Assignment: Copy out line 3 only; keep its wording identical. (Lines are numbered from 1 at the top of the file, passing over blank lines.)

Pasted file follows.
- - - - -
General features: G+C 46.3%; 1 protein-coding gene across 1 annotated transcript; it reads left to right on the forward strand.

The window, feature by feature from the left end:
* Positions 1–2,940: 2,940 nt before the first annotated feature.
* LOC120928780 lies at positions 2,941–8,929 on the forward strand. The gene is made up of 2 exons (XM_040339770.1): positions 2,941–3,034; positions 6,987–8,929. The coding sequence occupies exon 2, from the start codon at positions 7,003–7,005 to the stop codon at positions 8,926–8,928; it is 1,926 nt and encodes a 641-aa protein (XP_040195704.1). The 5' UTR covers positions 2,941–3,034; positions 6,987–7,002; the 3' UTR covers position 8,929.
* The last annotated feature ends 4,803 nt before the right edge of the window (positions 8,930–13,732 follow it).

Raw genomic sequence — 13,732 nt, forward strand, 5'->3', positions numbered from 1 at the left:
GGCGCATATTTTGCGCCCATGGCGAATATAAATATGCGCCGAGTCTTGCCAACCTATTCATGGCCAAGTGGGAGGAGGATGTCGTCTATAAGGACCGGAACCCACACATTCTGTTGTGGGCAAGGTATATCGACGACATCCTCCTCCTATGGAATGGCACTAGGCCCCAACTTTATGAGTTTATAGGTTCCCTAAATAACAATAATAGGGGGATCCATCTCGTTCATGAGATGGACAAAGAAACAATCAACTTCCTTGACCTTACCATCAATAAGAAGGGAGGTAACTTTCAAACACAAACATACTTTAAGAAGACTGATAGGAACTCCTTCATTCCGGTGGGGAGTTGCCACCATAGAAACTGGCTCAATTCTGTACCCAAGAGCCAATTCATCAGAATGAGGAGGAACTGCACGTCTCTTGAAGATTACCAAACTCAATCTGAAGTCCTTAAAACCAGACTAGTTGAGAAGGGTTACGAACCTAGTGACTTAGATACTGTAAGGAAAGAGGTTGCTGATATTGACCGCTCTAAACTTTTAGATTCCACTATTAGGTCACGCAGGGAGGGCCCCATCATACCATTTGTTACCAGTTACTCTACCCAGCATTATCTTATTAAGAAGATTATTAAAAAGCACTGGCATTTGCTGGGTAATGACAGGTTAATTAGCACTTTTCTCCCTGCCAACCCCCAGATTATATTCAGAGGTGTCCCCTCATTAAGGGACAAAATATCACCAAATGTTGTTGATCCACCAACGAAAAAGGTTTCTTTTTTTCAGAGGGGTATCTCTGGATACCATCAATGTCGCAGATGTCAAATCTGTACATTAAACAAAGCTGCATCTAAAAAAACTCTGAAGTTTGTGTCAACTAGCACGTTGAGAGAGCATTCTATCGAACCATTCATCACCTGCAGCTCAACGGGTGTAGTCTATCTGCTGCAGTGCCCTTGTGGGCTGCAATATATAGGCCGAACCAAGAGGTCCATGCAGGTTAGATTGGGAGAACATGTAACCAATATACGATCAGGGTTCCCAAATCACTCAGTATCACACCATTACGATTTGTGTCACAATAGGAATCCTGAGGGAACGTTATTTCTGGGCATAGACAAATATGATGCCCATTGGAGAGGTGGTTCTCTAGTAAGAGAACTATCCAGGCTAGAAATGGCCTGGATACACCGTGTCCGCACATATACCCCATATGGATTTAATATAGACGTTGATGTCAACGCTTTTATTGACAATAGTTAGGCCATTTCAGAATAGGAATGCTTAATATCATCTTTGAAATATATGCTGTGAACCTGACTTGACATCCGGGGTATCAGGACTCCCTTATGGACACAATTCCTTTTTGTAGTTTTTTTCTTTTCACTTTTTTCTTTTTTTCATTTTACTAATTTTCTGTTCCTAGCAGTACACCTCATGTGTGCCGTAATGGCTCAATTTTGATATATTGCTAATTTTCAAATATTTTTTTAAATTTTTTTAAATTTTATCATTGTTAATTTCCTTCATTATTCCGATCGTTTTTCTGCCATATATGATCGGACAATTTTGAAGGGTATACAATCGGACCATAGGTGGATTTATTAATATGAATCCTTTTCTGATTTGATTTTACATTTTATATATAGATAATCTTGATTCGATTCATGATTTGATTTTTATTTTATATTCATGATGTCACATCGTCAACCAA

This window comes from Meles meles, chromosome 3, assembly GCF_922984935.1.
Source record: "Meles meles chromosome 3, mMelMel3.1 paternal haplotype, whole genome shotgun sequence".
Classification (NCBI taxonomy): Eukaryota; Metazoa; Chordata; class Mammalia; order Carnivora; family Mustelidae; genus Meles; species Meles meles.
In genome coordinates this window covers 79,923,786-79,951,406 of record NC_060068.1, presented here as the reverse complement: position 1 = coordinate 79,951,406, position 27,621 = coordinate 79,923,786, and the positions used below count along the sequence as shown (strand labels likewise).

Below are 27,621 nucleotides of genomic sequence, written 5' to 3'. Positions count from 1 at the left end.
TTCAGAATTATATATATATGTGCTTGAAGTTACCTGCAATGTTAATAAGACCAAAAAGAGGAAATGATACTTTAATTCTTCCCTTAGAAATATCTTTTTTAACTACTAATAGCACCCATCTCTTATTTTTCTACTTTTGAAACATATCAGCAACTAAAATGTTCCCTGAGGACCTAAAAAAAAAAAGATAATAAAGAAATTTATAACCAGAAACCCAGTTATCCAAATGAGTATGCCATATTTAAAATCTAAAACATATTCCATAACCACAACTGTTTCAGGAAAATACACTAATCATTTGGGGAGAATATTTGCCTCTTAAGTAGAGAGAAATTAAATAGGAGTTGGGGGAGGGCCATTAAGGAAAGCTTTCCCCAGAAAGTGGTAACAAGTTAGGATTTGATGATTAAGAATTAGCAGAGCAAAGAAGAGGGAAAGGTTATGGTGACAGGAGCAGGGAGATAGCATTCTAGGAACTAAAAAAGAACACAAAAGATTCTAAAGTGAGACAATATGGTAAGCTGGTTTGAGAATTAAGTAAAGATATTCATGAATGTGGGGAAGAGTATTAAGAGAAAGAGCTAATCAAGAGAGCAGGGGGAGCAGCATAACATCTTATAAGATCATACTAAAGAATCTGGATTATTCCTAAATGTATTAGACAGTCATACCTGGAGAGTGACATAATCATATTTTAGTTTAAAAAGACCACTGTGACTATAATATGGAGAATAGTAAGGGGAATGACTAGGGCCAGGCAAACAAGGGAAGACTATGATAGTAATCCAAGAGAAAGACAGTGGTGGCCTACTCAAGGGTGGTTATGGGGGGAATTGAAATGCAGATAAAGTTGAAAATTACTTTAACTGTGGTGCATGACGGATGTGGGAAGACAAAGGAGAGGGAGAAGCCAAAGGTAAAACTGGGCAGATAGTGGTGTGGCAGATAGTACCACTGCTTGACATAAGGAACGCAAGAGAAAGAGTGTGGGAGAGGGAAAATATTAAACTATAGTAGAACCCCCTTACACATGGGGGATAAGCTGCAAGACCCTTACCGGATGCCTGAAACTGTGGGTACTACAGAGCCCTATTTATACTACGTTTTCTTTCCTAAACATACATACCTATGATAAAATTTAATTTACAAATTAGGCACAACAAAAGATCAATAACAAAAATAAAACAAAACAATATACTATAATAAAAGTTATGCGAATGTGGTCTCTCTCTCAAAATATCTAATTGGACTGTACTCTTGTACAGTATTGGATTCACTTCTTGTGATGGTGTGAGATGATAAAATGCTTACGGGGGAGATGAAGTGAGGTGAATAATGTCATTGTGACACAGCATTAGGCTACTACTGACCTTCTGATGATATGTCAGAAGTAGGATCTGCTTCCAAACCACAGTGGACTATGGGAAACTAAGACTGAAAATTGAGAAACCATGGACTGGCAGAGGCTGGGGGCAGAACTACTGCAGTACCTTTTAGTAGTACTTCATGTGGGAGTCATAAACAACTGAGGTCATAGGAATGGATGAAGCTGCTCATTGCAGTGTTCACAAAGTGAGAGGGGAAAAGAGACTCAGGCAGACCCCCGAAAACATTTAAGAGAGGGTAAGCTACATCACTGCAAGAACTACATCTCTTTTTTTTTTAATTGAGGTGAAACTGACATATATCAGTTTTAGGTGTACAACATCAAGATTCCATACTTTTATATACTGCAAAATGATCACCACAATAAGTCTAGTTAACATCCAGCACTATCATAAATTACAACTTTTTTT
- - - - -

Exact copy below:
* Positions 1–2,940: 2,940 nt before the first annotated feature.